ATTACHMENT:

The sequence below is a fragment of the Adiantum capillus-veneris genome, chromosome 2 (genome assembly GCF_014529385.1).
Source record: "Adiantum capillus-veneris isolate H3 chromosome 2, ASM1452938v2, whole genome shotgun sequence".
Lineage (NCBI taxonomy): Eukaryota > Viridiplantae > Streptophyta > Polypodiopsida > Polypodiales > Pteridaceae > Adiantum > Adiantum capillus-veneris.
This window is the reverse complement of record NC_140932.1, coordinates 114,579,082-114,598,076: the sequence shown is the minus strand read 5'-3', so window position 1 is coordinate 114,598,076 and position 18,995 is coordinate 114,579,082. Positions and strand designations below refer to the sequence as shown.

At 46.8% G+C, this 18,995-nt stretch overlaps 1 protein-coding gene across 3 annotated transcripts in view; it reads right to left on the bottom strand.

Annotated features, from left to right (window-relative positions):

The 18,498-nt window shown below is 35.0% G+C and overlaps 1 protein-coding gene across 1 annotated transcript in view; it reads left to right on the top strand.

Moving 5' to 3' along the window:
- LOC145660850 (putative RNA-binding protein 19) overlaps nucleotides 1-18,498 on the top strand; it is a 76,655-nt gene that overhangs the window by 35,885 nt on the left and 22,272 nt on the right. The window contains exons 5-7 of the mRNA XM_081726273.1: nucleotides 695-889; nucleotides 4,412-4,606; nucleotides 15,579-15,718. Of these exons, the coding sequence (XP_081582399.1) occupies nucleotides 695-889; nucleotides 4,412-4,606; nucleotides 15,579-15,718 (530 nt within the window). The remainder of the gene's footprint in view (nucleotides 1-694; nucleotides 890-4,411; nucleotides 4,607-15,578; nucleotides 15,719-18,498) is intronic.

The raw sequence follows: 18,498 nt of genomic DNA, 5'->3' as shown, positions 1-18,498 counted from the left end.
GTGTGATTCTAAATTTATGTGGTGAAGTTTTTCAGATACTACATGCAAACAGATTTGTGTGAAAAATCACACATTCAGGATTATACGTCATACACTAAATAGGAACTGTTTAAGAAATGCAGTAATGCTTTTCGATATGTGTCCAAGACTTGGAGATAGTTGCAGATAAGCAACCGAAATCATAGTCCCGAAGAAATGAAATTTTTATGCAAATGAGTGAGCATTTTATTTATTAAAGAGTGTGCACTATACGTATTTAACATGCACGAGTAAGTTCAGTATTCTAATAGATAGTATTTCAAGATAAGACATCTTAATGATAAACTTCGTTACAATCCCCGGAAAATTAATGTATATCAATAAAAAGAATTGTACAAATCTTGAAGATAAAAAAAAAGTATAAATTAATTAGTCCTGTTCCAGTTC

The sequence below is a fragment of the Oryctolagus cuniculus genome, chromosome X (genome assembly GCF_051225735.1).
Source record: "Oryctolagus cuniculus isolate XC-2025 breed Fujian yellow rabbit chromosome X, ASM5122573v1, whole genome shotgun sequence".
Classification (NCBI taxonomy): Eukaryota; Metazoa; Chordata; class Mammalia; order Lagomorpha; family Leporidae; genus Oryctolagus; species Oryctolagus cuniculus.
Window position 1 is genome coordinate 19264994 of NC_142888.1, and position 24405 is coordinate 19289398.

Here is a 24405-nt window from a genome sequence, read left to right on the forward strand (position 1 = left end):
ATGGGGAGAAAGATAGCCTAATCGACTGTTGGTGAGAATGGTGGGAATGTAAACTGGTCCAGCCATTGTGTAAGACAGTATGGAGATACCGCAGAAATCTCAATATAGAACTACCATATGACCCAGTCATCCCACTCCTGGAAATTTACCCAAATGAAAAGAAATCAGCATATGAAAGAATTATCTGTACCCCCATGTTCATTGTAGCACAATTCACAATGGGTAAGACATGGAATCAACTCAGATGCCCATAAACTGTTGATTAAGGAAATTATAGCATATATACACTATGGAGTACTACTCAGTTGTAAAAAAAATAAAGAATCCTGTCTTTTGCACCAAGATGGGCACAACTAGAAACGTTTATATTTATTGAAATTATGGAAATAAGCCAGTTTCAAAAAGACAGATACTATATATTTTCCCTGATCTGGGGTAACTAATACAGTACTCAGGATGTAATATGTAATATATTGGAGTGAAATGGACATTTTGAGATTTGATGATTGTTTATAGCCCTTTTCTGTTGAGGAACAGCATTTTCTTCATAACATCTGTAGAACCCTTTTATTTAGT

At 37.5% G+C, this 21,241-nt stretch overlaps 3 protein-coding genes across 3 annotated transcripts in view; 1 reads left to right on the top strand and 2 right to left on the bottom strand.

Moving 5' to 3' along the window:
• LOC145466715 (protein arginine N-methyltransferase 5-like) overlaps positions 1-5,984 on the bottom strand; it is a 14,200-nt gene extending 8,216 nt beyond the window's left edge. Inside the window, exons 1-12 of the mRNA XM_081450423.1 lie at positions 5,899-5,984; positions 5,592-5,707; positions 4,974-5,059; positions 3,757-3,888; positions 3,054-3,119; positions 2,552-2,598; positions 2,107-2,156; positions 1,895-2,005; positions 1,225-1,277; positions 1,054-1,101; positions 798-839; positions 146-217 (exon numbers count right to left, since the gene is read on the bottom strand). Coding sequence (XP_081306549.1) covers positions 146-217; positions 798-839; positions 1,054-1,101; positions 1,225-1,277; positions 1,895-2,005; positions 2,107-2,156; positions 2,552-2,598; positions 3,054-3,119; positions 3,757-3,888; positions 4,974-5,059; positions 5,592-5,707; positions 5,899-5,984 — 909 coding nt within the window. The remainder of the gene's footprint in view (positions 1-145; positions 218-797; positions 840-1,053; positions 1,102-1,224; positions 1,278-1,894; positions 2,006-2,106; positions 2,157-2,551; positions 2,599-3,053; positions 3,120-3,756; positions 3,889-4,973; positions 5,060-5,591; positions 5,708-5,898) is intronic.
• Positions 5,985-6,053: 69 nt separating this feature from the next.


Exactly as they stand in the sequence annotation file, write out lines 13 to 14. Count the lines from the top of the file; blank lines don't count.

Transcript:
Source record: "Oryctolagus cuniculus isolate XC-2025 breed Fujian yellow rabbit chromosome X, ASM5122573v1, whole genome shotgun sequence".
Classification (NCBI taxonomy): Eukaryota; Metazoa; Chordata; class Mammalia; order Lagomorpha; family Leporidae; genus Oryctolagus; species Oryctolagus cuniculus.